These next few weeks feel like the fulcrum between “pre-COVID” and “post-COVID.”
I received my first dose of the COVID-19 vaccine on Thursday, February 25. It all happened very fast – I saw on Twitter that Albany County was opening a sign-up portal for the Times Union Center at 5 p.m., and at 5:19 p.m. I had an appointment for 46 hours later.
As I sat down at the table for the jab, I told the person taking my information that I was pretty sure the last time I was in the Times Union Center was for the Elton John concert. I thought it was a year ago, but turns out it was two years ago - March 1, 2019.
So is that what 2020 is going to be like? A disappeared year?
I feel like we’re in a liminal phase. We can begin to think about returning to “normal” – but what will that normal look like?
According to Wikipedia:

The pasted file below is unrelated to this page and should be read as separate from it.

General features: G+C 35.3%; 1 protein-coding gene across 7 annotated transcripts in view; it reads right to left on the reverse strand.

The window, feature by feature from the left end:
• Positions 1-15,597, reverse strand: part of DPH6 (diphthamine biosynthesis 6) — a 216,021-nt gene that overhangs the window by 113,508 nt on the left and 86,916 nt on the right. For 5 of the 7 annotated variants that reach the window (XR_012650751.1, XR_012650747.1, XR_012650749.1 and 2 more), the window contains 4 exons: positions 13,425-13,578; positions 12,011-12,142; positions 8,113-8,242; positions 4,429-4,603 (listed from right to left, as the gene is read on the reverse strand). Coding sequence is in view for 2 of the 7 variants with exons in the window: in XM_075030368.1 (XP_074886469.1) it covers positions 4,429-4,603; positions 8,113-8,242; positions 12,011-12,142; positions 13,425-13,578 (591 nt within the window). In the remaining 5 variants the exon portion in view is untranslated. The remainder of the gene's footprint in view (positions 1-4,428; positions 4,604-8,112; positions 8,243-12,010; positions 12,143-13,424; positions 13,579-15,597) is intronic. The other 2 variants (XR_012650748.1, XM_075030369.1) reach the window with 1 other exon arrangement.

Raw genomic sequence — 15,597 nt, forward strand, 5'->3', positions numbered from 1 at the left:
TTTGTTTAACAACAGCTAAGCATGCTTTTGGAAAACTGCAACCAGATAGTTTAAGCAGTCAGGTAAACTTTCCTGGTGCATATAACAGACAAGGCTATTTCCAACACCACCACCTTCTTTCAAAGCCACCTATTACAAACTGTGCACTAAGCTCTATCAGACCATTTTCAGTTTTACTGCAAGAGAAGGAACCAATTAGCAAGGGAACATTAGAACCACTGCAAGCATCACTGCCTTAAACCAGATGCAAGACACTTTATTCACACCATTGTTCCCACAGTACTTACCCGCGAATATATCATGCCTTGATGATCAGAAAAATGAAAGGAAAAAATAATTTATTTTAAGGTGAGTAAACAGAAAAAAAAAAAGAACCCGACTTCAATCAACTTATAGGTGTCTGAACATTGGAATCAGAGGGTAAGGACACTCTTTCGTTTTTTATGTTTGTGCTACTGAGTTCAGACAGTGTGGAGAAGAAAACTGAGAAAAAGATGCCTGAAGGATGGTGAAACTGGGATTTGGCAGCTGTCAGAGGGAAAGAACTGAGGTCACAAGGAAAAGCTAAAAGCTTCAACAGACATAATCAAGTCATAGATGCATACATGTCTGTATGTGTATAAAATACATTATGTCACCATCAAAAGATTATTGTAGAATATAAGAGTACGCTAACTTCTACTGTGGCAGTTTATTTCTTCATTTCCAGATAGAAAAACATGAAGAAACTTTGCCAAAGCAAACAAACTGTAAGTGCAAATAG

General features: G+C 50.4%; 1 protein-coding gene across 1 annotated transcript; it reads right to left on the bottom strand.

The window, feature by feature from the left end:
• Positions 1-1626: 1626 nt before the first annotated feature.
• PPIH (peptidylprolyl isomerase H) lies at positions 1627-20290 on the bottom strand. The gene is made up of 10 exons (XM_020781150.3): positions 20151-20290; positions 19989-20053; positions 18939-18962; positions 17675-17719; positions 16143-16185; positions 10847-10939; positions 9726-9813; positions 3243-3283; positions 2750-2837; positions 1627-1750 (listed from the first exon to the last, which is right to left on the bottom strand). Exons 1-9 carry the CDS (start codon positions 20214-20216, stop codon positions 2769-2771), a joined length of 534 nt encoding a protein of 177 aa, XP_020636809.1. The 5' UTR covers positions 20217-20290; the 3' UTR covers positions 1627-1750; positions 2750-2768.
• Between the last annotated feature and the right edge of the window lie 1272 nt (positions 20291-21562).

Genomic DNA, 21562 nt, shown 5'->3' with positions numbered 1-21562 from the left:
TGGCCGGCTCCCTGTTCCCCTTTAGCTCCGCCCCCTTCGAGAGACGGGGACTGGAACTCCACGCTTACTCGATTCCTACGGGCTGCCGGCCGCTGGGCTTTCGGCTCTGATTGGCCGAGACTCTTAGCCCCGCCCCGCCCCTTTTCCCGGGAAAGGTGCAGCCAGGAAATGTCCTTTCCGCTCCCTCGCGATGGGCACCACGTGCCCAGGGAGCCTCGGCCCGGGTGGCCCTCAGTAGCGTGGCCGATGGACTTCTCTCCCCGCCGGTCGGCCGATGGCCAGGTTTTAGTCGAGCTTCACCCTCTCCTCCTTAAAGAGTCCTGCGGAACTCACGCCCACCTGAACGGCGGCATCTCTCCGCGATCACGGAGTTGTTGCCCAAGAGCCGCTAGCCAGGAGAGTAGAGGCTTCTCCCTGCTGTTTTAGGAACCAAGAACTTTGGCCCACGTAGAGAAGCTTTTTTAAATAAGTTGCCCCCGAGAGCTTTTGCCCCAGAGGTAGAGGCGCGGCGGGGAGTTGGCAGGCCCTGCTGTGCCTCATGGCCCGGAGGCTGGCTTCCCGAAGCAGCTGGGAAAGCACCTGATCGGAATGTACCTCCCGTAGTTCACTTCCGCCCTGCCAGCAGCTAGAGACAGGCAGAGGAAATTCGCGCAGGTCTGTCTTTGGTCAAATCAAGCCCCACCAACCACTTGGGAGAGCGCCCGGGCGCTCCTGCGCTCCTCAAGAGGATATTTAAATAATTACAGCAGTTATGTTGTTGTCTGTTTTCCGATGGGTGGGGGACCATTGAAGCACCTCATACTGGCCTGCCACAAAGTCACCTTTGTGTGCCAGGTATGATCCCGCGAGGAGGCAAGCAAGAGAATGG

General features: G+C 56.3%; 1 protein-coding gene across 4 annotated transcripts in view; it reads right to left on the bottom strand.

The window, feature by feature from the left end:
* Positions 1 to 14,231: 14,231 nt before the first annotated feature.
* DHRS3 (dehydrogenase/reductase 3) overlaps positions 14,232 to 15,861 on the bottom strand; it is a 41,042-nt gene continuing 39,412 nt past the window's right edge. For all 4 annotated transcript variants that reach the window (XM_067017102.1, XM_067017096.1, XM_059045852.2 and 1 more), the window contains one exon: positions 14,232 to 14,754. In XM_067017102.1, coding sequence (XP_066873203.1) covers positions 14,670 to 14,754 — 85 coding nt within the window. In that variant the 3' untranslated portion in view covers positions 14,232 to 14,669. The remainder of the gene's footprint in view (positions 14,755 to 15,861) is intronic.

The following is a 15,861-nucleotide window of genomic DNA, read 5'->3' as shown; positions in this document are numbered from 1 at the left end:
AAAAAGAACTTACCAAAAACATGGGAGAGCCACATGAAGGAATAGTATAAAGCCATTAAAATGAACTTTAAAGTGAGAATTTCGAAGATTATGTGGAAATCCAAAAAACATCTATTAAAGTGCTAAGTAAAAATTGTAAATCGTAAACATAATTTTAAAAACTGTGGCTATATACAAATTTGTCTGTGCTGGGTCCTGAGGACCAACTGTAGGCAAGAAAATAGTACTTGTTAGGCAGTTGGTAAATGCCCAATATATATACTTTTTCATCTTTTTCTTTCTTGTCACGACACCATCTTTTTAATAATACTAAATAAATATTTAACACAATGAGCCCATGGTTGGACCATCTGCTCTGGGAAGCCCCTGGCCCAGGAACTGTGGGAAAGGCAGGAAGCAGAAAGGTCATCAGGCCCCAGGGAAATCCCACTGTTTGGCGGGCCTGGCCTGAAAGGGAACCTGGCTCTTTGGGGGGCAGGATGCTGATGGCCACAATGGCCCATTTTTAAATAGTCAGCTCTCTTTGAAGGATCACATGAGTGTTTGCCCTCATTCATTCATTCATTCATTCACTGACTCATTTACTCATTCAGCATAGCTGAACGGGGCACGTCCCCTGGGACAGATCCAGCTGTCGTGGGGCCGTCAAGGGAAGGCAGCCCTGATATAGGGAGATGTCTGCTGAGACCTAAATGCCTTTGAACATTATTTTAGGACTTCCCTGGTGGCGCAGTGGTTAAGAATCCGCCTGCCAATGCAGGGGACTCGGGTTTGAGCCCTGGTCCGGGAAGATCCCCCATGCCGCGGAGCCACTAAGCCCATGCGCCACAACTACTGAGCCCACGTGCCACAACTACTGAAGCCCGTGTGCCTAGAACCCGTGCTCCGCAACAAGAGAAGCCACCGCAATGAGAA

In anthropology, liminality (from the Latin word līmen, meaning “a threshold”) is the quality of ambiguity or disorientation that occurs in the middle stage of a rite of passage, when participants no longer hold their pre-ritual status but have not yet begun the transition to the status they will hold when the rite is complete. During a rite’s liminal stage, participants “stand at the threshold” between their previous way of structuring their identity, time, or community, and a new way, which completing the rite establishes.
We’re living through a once in a generation - or more - opportunity to examine, assess and prioritize what’s really important to us. None of us who have lived through 2020 will be the same as we were before 2020, but in some ways, that might be a good thing.
Right around the time of that Elton John concert, in March of 2019, I had just launched my new business, CMR Communications, and was taking a Women’s Leadership “boot camp.” One of the exercises was to develop a vision statement for the world I’d like to help create.
In this liminal time, I’m going to renew my efforts to build a community that:
Drop me a line – let’s make #SmallTalk!
Colleen M. Ryan is an